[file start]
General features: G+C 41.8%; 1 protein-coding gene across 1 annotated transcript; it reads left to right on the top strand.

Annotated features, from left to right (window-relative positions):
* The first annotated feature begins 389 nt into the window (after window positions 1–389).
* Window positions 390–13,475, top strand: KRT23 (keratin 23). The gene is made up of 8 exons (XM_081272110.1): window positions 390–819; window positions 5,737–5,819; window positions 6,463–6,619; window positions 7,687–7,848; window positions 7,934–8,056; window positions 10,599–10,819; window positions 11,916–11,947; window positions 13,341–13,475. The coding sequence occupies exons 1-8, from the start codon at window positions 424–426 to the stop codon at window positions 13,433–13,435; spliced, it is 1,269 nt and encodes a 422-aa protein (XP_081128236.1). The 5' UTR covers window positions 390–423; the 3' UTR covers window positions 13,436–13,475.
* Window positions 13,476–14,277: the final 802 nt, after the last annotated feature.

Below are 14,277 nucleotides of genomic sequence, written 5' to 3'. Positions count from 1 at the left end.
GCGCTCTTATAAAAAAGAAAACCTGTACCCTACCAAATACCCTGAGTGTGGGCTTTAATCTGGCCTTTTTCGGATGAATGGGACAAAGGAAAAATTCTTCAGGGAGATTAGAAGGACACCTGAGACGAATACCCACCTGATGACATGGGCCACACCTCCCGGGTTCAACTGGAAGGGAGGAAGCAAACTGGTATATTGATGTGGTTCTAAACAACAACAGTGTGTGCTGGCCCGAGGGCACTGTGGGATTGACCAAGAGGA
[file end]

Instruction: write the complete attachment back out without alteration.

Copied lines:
General features: G+C 41.8%; 1 protein-coding gene across 1 annotated transcript; it reads left to right on the top strand.

Annotated features, from left to right (window-relative positions):
* The first annotated feature begins 389 nt into the window (after window positions 1–389).
* Window positions 390–13,475, top strand: KRT23 (keratin 23). The gene is made up of 8 exons (XM_081272110.1): window positions 390–819; window positions 5,737–5,819; window positions 6,463–6,619; window positions 7,687–7,848; window positions 7,934–8,056; window positions 10,599–10,819; window positions 11,916–11,947; window positions 13,341–13,475. The coding sequence occupies exons 1-8, from the start codon at window positions 424–426 to the stop codon at window positions 13,433–13,435; spliced, it is 1,269 nt and encodes a 422-aa protein (XP_081128236.1). The 5' UTR covers window positions 390–423; the 3' UTR covers window positions 13,436–13,475.
* Window positions 13,476–14,277: the final 802 nt, after the last annotated feature.

Below are 14,277 nucleotides of genomic sequence, written 5' to 3'. Positions count from 1 at the left end.
GCGCTCTTATAAAAAAGAAAACCTGTACCCTACCAAATACCCTGAGTGTGGGCTTTAATCTGGCCTTTTTCGGATGAATGGGACAAAGGAAAAATTCTTCAGGGAGATTAGAAGGACACCTGAGACGAATACCCACCTGATGACATGGGCCACACCTCCCGGGTTCAACTGGAAGGGAGGAAGCAAACTGGTATATTGATGTGGTTCTAAACAACAACAGTGTGTGCTGGCCCGAGGGCACTGTGGGATTGACCAAGAGGA